(1)This is a repository copy of Introduction : Behind the brand. White Rose Research Online URL for this paper: http://eprints.whiterose.ac.uk/74982/ Version: Published Version Article: da Silva Lopes, Teresa orcid.org/0000-0002-6944-414X and Duguid, Paul (2012) Introduction : Behind the brand. Business history review. pp. 235-238. ISSN 0007-6805 https://doi.org/10.1017/S0007680512000384. Reuse Items deposited in White Rose Research Online are protected by copyright, with all rights reserved unless indicated otherwise. They may be downloaded and/or printed for private study, or other acts as permitted by national copyright laws. The publisher or other rights holders may allow further reproduction and re-use of the full text version. This is indicated by the licence information on the White Rose Research Online record for the item. Takedown If you consider content in White Rose Research Online to be in breach of UK law, please notify us by emailing eprints@whiterose.ac.uk including the URL of the record and the reason for the withdrawal request.. eprints@whiterose.ac.uk https://eprints.whiterose.ac.uk/.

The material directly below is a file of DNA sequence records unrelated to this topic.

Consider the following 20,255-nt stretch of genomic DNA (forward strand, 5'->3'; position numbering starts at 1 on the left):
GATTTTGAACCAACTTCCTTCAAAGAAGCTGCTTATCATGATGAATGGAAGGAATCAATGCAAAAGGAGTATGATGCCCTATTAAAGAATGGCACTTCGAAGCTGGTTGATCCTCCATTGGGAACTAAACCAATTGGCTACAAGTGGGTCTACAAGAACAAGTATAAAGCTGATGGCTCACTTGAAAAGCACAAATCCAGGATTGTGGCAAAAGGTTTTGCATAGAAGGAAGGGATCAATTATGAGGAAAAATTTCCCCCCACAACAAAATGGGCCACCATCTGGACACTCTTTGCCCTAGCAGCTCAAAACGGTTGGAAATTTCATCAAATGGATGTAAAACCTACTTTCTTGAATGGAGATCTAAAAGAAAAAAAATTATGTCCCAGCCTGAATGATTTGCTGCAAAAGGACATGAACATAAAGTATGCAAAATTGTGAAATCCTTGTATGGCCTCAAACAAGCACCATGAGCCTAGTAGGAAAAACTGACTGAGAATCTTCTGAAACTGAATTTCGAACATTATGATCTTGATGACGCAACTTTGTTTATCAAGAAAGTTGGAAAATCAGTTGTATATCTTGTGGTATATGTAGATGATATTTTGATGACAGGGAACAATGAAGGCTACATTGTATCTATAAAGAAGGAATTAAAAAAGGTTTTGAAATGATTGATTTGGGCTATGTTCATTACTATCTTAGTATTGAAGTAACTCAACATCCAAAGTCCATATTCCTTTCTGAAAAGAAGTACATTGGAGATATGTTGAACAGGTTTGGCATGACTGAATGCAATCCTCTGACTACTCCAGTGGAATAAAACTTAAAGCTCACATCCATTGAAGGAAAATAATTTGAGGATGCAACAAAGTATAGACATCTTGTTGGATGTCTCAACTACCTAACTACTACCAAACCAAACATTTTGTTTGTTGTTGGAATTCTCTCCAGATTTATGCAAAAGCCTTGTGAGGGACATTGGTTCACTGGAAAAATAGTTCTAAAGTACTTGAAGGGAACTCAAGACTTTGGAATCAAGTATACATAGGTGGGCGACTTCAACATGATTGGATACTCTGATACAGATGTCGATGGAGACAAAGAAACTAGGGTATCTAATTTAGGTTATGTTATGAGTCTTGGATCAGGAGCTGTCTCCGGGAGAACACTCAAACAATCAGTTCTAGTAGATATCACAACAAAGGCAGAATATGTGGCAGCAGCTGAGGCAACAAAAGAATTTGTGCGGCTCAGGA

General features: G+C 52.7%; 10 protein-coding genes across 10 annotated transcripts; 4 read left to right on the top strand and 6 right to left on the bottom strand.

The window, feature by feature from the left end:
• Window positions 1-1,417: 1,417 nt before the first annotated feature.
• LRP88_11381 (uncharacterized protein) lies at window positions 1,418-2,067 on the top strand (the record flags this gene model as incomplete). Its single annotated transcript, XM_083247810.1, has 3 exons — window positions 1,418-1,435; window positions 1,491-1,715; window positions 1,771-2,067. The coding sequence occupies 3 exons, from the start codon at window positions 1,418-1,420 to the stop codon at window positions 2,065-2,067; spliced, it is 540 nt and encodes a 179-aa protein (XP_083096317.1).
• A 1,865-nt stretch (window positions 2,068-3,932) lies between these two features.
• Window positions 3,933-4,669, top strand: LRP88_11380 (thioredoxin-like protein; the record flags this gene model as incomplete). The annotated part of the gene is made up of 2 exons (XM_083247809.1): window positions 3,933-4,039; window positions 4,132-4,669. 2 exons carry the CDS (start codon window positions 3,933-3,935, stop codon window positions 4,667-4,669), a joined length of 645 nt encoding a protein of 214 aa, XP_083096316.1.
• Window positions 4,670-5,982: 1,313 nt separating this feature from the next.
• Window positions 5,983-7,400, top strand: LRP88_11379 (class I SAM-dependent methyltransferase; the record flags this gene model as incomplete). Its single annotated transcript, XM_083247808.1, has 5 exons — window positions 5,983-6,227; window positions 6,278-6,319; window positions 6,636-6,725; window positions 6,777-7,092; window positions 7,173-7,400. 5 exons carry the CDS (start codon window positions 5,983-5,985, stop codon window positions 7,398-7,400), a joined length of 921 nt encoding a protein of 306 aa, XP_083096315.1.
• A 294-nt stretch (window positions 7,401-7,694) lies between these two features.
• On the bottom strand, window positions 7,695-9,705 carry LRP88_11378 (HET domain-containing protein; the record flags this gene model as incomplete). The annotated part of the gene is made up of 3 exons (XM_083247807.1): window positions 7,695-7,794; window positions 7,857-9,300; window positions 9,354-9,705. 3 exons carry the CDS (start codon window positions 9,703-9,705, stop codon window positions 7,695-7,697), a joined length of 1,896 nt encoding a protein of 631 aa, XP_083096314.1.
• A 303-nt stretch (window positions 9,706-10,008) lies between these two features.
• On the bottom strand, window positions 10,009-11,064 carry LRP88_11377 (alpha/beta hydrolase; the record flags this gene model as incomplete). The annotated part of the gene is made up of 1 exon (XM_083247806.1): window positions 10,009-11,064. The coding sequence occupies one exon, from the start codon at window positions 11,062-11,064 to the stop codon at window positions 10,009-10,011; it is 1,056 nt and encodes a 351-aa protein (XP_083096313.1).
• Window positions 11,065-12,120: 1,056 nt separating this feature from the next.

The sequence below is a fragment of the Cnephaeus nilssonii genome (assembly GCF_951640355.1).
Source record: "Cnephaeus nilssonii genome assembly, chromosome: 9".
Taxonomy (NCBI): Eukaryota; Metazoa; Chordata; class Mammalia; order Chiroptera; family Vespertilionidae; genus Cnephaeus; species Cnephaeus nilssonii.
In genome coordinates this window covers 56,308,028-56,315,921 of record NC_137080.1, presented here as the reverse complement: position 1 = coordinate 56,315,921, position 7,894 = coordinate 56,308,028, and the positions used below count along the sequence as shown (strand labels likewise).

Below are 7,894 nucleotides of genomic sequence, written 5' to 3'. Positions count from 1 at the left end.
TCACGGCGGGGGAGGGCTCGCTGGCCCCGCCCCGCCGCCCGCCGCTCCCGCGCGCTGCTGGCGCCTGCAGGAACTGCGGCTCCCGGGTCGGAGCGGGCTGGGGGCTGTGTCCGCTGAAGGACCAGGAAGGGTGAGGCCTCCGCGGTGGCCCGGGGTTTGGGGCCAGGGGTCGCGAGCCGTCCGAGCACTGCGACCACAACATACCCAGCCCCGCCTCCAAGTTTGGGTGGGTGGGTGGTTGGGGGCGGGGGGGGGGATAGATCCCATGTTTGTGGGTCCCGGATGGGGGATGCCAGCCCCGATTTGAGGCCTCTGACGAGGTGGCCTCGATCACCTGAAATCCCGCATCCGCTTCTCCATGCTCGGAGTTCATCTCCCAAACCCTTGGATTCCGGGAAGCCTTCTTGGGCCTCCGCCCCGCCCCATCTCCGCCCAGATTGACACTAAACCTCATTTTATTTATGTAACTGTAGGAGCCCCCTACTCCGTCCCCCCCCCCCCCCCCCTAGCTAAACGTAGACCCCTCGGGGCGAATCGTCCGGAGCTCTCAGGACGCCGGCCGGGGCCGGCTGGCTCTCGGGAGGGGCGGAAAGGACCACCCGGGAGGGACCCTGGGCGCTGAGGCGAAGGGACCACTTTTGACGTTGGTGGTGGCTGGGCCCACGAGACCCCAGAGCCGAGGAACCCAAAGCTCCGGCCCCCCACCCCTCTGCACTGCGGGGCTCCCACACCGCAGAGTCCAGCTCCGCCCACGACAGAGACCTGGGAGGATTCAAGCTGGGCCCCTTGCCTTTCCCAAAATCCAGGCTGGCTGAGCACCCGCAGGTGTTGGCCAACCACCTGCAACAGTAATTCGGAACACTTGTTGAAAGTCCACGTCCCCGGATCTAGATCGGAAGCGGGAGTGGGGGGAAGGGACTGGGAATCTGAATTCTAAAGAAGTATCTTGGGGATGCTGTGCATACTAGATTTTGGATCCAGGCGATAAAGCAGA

(2) SPECIAL SECTION BRANDS AND TRADEMARKS Teresa da Silva Lopes and Paul Duguid. Introduction: Behind the Brand. O. nce described as “neglected,” brands and brand history have beneÞted from a recent surge of work in business history, economics, and management studies. This research, however, remains relatively tightly focused. Most attention is given to successful, long-lived brands and to the entrepreneurs who developed them.1 As in the market, so in research, the attraction of successful brands is understandable. Nevertheless, such a focus only reinforces both the well-known tendency to read history through the eyes of the winners and the assumption that losers and also-rans have nothing to tell us. The authors of the articles in this special section share both the wish to look beyond such assumptions and the belief that one way to do so is by complementing the study of brands with the study of trademarks and of the related legal, economic, and business arrangements that stand behind brands and provide context for their development since the nineteenth century. Toward these ends, as well drawing on company archives parlia mentary records and contemporary newspaper accounts, the authors. 1 For the notion that brands were neglected, see Mira Wilkins, “The Neglected Intangible Asset: The Inßuence of the Trade Mark on the Rise of the Modern Corporation,” Business History 34, no. 1 (1992): 66–95. For histories of brands, see for example, Nancy F. Koehn, Brand New: How Entrepreneurs Earned Consumers’ Trust from Wedgwood to Dell (Boston, 2001); Roy Church and Christine Clark, “The Origins of Competitive Advantage in the Marketing of Branded Packaged Consumer Goods: Colman’s and Reckitt’s in Early Victorian Britain,” Journal of Industrial History 3, no. 2 (2000): 98–199; Geoffrey Jones, Renewing Unilever: Transformation and Tradition (Oxford, 2005); Teresa da Silva Lopes, Global Brands: The Evolution of Multinationals in Alcoholic Beverages (New York, 2007); Teresa da Silva Lopes and Mark Casson, “Entrepreneurship and the Development of Global Brands,” Business History Review 81, no. 4 (2007): 651–80; Geoffrey Jones, Beauty Imagined: A History of the Global Beauty Industry (New York, 2010).. Business History Review 86 (Summer 2012): 235–238. doi:10.1017/S0007680512000384 © 2012 The President and Fellows of Harvard College. ISSN 0007-6805; 2044-768X (Web)..